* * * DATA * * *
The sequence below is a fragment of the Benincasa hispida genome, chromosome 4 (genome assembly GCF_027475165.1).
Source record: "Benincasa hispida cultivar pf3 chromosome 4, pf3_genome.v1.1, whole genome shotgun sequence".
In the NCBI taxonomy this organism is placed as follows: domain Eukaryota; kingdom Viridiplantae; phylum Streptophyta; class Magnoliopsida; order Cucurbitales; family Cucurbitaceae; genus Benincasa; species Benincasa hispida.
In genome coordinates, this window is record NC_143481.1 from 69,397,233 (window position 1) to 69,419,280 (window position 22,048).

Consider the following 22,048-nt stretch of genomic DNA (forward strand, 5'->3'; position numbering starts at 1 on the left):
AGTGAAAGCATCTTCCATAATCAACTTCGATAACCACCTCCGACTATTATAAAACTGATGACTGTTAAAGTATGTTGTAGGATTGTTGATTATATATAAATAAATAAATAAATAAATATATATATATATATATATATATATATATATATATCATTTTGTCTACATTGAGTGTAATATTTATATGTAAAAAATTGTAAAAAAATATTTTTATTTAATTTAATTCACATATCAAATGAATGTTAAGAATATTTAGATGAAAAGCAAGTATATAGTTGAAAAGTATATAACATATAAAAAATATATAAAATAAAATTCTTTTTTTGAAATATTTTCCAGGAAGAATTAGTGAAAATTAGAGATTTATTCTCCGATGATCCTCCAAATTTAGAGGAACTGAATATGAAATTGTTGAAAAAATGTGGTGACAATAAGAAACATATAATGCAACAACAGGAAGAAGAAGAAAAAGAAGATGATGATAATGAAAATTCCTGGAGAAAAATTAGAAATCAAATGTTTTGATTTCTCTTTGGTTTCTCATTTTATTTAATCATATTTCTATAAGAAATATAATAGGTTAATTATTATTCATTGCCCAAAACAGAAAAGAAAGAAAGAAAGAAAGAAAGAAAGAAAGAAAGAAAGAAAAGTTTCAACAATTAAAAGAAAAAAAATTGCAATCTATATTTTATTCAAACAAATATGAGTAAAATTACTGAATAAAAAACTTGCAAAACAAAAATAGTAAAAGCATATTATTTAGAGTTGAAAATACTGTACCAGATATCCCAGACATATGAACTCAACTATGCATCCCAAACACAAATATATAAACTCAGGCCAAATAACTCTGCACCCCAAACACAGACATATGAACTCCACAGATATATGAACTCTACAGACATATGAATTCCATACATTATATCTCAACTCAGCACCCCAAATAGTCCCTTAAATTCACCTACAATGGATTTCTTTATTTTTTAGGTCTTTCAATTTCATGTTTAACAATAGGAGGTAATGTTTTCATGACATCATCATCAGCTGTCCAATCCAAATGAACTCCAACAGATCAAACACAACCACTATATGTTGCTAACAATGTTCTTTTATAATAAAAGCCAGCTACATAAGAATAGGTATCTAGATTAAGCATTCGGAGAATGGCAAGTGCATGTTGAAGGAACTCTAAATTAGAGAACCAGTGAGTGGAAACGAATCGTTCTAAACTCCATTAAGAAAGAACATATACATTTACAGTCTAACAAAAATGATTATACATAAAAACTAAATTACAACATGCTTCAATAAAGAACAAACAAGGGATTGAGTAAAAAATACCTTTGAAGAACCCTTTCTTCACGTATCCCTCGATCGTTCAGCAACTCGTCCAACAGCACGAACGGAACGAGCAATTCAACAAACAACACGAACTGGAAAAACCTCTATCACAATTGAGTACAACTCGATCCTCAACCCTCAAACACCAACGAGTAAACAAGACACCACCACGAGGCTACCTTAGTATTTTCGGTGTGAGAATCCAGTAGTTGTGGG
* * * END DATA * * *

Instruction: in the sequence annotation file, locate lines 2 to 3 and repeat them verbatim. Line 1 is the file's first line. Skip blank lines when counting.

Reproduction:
Source record: "Benincasa hispida cultivar pf3 chromosome 4, pf3_genome.v1.1, whole genome shotgun sequence".
In the NCBI taxonomy this organism is placed as follows: domain Eukaryota; kingdom Viridiplantae; phylum Streptophyta; class Magnoliopsida; order Cucurbitales; family Cucurbitaceae; genus Benincasa; species Benincasa hispida.